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Napoleon Hill’s 60 Seconds to Decide

Napoleon Hill was in his early 20’s, a young journalist, when he was given a 3 hour interview with Carnegie. The following was written by Napoleon Hill. This is all in the archives of the Napoleon Hill Foundation. This is the story as told by Bob Proctor

Fortunately, I was assigned to Andrew Carnegie, the wealthiest man in the world at that time and known throughout the world as being the best picker of men. That’s how he became successful. He knew how to surround himself with Master Mind allies that could do the things that he needed to have done. Nobody ever rises above mediocrity, who does not learn to use the brains of other people and sometimes the money of other people too. We call it OPM and OPB – other people’s brains and other people’s money. And it takes a combination of the two – believe you me.

Well, Andrew Carnegie gave me three hours. And when the three hours were up, he said, “This interview is just starting. Come on over to the house and we’ll take it up after dinner.” I was so glad that he said come on over to the house. If he had said come on over to the hotel and come back tomorrow morning, I’d have been broke, because I had just about enough money in my pocket to pay my way back to Washington.

After dinner, we went on into the library and he gave me one of the hardest sales talks that I have ever had or ever heard of in my whole life, about the necessity for a new philosophy that would conserve and pass on to the oncoming generations, the sum total of what men like he had learned by a lifetime of trial and error. He said it was one of the sins of the ages that this knowledge, gained at such a tremendous price, by so many men, was buried with their bones when they died. Nobody had ever organized it into a philosophy and made it available to the man of the street.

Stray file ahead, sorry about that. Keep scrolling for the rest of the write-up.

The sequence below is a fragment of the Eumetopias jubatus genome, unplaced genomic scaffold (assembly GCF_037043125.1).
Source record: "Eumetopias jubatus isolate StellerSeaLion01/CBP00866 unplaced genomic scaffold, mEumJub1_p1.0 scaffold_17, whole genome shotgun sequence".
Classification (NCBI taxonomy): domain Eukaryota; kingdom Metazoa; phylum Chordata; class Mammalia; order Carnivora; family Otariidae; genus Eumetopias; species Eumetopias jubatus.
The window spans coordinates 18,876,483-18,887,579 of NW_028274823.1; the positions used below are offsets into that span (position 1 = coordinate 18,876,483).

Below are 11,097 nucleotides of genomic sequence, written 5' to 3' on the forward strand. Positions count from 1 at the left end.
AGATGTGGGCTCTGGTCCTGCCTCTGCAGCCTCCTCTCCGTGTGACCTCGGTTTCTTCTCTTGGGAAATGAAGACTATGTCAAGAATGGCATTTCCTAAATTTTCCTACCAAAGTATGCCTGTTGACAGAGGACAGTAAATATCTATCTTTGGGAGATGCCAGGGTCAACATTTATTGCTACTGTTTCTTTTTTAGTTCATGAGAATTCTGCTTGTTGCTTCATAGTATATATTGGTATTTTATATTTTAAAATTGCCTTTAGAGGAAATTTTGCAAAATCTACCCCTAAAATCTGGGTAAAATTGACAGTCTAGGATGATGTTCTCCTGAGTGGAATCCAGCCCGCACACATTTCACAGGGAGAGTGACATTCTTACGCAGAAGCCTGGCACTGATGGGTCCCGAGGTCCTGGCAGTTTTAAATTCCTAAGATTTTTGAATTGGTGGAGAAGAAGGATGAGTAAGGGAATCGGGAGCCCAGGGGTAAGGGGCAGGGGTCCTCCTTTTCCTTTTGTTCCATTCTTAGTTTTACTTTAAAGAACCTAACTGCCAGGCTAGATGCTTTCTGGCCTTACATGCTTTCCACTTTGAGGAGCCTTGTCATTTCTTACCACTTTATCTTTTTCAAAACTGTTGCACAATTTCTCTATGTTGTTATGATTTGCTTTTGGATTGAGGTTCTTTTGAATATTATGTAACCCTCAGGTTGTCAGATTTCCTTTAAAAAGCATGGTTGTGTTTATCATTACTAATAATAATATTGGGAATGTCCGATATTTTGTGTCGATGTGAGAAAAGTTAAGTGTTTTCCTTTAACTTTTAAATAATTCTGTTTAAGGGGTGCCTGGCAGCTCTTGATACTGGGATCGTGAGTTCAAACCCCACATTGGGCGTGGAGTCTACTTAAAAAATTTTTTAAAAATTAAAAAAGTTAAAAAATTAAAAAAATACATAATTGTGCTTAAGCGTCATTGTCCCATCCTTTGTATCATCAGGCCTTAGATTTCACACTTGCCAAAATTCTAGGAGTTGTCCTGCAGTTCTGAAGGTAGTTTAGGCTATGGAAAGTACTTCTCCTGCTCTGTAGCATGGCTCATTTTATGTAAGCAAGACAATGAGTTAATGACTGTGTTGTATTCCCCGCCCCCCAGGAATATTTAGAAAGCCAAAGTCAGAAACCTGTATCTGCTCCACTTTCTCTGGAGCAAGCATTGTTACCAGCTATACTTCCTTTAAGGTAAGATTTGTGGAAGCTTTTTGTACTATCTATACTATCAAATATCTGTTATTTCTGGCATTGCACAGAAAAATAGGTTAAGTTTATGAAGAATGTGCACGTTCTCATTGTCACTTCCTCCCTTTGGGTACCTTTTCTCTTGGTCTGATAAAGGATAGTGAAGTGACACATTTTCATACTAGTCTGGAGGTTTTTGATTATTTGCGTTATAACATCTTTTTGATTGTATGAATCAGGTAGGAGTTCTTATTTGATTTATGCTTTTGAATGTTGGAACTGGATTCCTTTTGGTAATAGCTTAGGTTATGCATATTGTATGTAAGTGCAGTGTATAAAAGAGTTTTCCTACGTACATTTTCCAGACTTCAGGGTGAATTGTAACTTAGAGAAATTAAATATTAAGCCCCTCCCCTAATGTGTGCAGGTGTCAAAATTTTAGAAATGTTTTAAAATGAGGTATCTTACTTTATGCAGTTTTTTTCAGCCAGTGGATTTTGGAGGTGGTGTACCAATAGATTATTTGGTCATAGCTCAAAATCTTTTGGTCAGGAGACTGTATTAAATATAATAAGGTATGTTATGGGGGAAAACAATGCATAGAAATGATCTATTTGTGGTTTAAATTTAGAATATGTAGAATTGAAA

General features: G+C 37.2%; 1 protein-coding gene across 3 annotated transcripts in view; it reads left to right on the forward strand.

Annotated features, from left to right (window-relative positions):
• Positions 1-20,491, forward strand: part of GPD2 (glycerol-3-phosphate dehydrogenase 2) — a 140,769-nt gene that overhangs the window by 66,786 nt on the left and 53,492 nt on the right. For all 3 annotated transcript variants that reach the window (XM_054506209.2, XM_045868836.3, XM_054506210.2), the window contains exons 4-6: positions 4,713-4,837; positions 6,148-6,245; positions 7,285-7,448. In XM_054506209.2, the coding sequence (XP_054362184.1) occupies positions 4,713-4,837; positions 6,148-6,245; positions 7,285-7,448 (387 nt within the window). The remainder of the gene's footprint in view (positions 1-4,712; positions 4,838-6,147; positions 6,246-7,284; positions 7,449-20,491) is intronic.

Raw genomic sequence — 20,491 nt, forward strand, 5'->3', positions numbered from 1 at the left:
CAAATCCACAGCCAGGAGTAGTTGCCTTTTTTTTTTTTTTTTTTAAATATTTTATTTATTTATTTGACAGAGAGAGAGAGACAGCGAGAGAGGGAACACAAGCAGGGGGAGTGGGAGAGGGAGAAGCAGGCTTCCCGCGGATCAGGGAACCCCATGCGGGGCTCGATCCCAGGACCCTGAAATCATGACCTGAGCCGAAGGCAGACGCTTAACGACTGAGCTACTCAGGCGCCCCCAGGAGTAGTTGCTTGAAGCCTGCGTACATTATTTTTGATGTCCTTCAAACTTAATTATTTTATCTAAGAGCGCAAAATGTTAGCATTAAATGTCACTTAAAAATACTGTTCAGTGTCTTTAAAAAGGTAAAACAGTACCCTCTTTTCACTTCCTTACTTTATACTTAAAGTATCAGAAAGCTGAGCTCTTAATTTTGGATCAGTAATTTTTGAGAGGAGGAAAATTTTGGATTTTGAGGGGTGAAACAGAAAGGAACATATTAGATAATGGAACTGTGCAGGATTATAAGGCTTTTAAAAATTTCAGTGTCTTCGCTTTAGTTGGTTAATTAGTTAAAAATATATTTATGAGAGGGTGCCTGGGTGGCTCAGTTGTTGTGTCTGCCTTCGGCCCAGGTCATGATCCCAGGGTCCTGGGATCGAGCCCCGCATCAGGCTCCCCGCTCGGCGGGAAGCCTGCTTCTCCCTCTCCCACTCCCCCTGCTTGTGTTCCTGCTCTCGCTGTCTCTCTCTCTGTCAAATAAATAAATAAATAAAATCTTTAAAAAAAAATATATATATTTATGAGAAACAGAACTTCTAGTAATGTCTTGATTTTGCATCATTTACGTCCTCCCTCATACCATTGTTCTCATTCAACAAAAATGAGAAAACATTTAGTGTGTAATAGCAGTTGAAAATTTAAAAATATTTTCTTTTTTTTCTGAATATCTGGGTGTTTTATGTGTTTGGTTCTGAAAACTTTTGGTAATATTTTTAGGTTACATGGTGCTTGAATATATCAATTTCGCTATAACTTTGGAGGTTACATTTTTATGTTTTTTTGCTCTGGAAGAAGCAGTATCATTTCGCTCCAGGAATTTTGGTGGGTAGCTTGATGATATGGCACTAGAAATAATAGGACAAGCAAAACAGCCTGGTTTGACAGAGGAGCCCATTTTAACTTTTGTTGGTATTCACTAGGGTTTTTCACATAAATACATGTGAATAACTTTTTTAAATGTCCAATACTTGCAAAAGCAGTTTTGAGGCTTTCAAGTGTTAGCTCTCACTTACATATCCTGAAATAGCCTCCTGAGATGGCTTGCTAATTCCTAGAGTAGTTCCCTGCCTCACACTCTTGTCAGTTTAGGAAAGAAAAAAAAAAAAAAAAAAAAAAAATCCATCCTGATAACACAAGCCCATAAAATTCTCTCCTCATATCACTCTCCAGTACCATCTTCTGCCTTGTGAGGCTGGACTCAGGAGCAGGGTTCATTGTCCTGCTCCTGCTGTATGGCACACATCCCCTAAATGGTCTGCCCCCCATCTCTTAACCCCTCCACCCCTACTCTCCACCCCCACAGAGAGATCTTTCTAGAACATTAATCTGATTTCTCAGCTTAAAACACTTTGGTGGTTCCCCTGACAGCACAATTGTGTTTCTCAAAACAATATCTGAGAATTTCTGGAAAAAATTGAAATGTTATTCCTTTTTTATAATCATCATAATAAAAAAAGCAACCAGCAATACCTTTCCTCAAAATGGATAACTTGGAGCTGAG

Napoleon Hill speaks about his interview with Andrew Carnegie
Napoleon Hill speaks about his interview with Andrew Carnegie

Well, I wondered why Mr. Carnegie was wasting his time on a cub reporter like me, giving me a sales talk like that. It was way beyond my capacity at that time. I was curious and I kept my ears open and my mouth shut. Meanwhile, he told me what this philosophy would do for the man who organized it; what it would do for oncoming generations; how it would benefit people not yet born. And then he said, “Now, I’ve been talking to you for three days about this new philosophy; I’ve told you all that I know – about its possibilities and its potential. I wish to ask you a question, which you will please answer with a simple “yes” or “no.” But don’t answer until you make up your mind. If I commission you to become the author of this philosophy, and give you letters of introduction to people whose help you will need, are you willing to devote 20 years to research – because that’s about how long it will take – earning your own way as you go along, without any subsidy from me. Yes or no?

What would you have done if you had been sitting there in front of the richest man in the world, with about enough money in your pocket to pay your way back home; who had propositioned you to go to work for 20 years without compensation or without a subsidy? What would you have said?